The oddly titled film combines state-of-the-art animation, an anti-war documentary theme and a psychoanalytic approach to recover the memory of a traumatized Israeli soldier.
The mixture may sound odd, but it comes together as an integrated and haunting autobiographical movie, which will be screened for the first time locally on Nov. 1 at the American Film Institute Fest 2008.
Ari Folman, the film's writer, director and producer, is also its central character as a 20-year-old infantryman, whose unit spearheaded the Israeli advance into Lebanon in June 1982 with the announced goal of stopping incursions and rocket attacks on northern Galilee towns by the Palestine Liberation Organization.
Going beyond the original Israeli plan to establish a 25-mile buffer zone in southern Lebanon, Folman's Golani Brigade is ordered to the outskirts of Beirut, awaiting orders to take the city.
In confusing night actions and bitter street fighting, the young soldiers encounter fear and death. Their sometime allies are the Christian Phalangist militia, led by the young, charismatic Bashir Gemayel. (The film takes its title from a scene in which an Israeli soldier, dodging bullets while crossing a Beirut street, goes through strange, waltz-like motions, while huge posters of Gemayel look down.)
When Gemayel is killed in an explosion, the revered leader's militia takes over the Sabra and Shatila Palestinian refugee camps on the outskirts of Beirut, while Israeli soldiers, including Folman, are positioned around the camps' perimeters.
After three nights of killings, shell-shocked civilians stumble out of the camps, leaving behind murdered corpses, whose estimated numbers range from 700 to 3,000.
The years pass, and one day Folman meets a former army buddy who talks about a strange, recurring dream, rooted in his battlefield experiences, and Folman realizes that he remembers nothing of his own actions in the war.
He decides to seek out six veterans from his old unit, a TV journalist who covered the war, and an expert on post-traumatic stress disorder, to help him restore old memories.
To create his script, Folman said in an interview that he recorded the witnesses' stories on video and cut the recollections down to 90 minutes. Next, his team created a storyboard and 2,300 illustrations, which were turned into animation through a combination of Flash, classical animation and 3D.
Speaking by phone from his Haifa home, Folman said that his production costs were $2 million, mostly underwritten by Israeli, French and German film funds. When he exhausted the grants, he mortgaged his home and took out a large loan.
During the four years that went into the making of "Waltz," the psychological and financial strains were unrelenting, Folman recalled, not made easier by the birth of his three children during that period.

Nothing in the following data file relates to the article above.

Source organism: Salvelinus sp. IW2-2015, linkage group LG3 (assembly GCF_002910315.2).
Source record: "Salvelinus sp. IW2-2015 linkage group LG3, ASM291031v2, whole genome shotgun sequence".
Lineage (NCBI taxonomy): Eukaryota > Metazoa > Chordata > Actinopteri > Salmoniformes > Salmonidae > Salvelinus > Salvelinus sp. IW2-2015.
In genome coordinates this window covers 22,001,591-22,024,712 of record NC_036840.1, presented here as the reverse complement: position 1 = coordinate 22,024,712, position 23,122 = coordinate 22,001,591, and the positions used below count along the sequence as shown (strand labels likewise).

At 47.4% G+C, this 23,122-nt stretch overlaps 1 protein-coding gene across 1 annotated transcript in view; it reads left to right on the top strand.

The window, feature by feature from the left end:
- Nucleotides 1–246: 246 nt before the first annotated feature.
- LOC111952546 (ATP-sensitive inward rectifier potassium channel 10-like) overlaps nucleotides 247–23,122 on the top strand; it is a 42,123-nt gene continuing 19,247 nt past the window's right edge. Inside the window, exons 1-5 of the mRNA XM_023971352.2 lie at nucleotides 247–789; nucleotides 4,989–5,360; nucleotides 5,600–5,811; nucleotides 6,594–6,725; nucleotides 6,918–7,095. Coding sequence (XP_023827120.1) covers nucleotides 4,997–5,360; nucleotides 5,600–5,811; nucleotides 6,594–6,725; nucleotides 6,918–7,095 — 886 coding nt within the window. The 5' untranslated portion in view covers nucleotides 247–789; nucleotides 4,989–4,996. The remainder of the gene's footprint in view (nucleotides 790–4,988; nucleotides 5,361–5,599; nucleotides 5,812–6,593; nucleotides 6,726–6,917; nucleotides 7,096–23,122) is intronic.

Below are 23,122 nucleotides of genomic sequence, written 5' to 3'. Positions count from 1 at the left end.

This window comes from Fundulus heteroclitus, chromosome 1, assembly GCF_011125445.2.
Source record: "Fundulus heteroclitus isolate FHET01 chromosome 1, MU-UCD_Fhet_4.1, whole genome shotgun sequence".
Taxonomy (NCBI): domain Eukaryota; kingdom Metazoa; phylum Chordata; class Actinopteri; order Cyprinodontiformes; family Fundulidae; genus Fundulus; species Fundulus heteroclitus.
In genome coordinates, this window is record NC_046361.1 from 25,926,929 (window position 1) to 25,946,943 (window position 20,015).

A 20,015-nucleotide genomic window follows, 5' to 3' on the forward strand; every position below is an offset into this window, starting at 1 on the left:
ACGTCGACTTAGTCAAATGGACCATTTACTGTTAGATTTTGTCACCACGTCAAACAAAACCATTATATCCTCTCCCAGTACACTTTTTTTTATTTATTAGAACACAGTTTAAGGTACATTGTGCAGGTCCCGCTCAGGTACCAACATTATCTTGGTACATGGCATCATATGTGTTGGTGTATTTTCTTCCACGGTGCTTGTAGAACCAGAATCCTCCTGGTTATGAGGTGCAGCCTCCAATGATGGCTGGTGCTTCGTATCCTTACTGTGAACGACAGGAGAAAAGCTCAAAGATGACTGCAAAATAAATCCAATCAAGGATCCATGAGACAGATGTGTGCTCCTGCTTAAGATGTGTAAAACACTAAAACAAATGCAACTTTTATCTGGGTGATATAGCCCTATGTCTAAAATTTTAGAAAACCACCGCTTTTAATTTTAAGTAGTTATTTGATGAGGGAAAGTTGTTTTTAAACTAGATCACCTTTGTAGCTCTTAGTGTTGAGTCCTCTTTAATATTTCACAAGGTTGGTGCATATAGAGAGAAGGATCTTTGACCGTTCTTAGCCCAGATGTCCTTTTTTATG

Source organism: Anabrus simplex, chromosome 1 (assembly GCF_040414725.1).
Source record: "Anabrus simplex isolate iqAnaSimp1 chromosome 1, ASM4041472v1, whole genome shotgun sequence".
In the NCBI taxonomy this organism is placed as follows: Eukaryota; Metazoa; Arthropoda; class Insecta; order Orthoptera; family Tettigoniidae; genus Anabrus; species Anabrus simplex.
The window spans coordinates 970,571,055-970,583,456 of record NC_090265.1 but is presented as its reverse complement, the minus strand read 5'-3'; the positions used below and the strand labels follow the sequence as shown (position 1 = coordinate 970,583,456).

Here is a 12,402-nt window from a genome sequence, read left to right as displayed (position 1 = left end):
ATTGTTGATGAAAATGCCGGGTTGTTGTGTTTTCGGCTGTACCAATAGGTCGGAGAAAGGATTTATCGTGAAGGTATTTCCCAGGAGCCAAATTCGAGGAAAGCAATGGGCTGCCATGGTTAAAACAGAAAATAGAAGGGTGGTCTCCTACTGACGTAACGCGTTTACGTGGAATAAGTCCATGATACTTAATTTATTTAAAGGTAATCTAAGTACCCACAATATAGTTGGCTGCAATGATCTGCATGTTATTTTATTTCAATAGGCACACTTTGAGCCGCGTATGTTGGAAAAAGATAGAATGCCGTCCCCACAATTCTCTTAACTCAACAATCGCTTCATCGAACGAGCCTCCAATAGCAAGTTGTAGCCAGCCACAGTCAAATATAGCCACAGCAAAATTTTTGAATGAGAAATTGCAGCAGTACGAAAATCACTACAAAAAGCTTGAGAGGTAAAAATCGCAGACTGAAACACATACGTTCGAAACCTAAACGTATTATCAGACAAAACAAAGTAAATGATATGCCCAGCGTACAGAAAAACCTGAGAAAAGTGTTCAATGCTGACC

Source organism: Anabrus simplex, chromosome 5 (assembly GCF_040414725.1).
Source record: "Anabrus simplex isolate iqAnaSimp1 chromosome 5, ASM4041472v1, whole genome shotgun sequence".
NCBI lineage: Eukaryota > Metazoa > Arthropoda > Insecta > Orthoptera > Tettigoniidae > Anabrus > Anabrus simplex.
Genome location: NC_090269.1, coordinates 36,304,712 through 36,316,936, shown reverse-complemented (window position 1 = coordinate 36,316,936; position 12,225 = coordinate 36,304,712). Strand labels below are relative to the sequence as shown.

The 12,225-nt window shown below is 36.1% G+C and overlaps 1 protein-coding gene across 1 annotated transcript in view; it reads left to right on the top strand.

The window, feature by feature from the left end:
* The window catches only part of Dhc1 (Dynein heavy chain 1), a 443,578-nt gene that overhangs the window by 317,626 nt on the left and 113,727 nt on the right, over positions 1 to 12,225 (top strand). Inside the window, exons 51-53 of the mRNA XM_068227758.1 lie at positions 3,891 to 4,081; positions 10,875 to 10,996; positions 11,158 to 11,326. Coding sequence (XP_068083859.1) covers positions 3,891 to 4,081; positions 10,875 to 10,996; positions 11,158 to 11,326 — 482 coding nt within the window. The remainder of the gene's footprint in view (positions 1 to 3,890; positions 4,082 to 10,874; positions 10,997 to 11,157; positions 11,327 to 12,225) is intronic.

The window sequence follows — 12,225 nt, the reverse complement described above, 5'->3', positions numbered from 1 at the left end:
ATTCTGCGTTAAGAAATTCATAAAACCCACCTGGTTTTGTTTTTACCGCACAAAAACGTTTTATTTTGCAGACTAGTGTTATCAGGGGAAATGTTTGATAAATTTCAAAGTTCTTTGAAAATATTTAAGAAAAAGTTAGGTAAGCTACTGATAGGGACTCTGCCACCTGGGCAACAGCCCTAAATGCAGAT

Folman said that there was never any question in his mind that the film would be animated, noting, "If you look at all the elements, the dreams, the hallucinations, the surrealism of war itself, that's the only way I could make it work."
Only in the last 50 seconds of the 87-minute film does Folman switch to newsreel footage to show the bloody toll of the Phalangists' massacre.
"I didn't want the people in the audience to come out feeling that they had seen a film with some really cool animation and great music," Folman explained.
The film is infused with Folman's conviction that war is senseless and his visceral dislike of Israel's leadership during the Lebanon War, particularly of Ariel Sharon, then minister of defense.
So intense is Folman's feeling that he sees his film as a kind of legacy for his young sons, so when the time comes, "They will make the right decision, meaning not to take part in any war, whatsoever."
On questioning, he qualified the statement by saying that it referred to Israel's two Lebanon wars and America's invasion of Iraq, but not to such "defensive" battles as the Six-Day and Yom Kippur wars.
"Waltz With Bashir" won high praise at the Cannes, Toronto and New York film festivals, and, perhaps more surprisingly, in its home country.
The Israeli government's film fund subsidized the movie, there was no criticism from the political right, and only some on the left objected that the film's anti-war message wasn't strong enough.
"Israelis are very tolerant toward their artists," Folman said.
AFI will screen "Waltz With Bashir" on Nov. 1 at 3:45 p.m. and again Nov. 7 at 7 p.m., both at the Arclight Theatre in Hollywood. The film will be released in general theaters on Dec. 25.
Other titles at the AFI Fest (Oct. 30 - Nov. 9) on Jewish themes or by Jewish filmmakers include "Acne," "Adam Resurrected," "Defiance" and "Of All the Things."
For ticket and other information, visit http://www.afi.com/afifest or phone (886) AFI-FEST.
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